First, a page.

The government has backed plans to introduce the first national standard outcome measure of service user satisfaction with safeguarding services from April 2016, a report by the health and social care information centre (HSCIC) shows.
The exact nature of the measure, which will be incorporated into the adult social cares outcomes framework (ASCOF), has still to be decided but work is underway to scope the feasibility of introducing it in 2016-17. A draft version of the indicator, which measured the proportion of safeguarding referrals where people said they felt safer as a result of interventions, and a survey to gather the information from service users, were tested by 40 local authorities as part of a pilot scheme run between May and June of this year.
The report on the pilot study findings, published earlier this month, found that the survey questions related to the indicator worked well but further work was needed to develop a “worthwhile and usable ASCOF measure for safeguarding”.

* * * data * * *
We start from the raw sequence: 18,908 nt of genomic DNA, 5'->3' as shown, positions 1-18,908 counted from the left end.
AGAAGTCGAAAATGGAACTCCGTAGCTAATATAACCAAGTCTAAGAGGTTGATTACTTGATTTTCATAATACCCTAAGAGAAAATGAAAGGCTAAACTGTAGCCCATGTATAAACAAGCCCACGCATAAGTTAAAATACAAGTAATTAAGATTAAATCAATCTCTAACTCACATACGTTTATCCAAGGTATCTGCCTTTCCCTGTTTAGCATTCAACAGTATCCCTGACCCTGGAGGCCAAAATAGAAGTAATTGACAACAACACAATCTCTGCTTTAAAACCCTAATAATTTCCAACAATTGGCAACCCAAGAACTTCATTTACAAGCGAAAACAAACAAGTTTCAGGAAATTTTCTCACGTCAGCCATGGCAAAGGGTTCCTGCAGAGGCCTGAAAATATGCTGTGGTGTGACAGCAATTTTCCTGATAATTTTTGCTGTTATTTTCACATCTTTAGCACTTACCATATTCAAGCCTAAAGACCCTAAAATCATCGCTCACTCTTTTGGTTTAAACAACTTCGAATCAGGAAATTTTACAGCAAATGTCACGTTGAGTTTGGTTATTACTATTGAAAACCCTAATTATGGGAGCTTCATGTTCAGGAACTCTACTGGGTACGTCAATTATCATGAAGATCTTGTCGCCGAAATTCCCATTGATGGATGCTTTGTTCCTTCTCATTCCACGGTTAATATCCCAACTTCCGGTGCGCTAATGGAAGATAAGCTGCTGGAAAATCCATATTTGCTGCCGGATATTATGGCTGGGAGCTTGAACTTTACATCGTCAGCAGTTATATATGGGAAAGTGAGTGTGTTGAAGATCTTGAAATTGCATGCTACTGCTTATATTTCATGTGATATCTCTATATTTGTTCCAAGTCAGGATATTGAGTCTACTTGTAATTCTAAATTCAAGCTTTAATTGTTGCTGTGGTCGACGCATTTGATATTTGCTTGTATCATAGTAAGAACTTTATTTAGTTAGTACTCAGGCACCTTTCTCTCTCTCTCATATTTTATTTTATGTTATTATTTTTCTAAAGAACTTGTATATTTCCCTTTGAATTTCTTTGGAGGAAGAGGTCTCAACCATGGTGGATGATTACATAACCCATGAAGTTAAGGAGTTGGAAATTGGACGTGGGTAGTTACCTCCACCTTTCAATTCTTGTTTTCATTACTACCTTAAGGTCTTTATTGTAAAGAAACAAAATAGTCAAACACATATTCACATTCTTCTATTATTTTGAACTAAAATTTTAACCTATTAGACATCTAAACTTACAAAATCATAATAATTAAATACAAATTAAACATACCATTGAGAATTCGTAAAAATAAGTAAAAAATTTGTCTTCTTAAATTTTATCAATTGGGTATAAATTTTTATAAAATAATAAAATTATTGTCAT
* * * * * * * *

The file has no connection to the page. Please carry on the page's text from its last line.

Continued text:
“Therefore we recommend that the survey is not a mandatory data collection for 2015-16 and consideration is given to the feasibility of a measure for 2016-17,” the report concluded.
The data and outcomes board, which is jointly chaired by the Department of Health and the Association of Directors of Adult Social Services, supported the report’s recommendations.
The HSCIC said development of an indicator was important as social workers and colleagues report feeling unsure whether adults are satisfied with how their safeguarding investigation was handled. The lack of a national benchmark makes it hard to compare councils and identify best practice or identify resources needed for effective safeguarding, the centre added.
Despite the data collection not being mandatory, the HSCIC report recommends that safeguarding adults boards implement the survey within their council from next April and build the questions into the safeguarding process. Doing so would help councils capture information on whether services meet their safeguarding duties under the Care Act 2014, including whether the person felt empowered during the safeguarding investigation.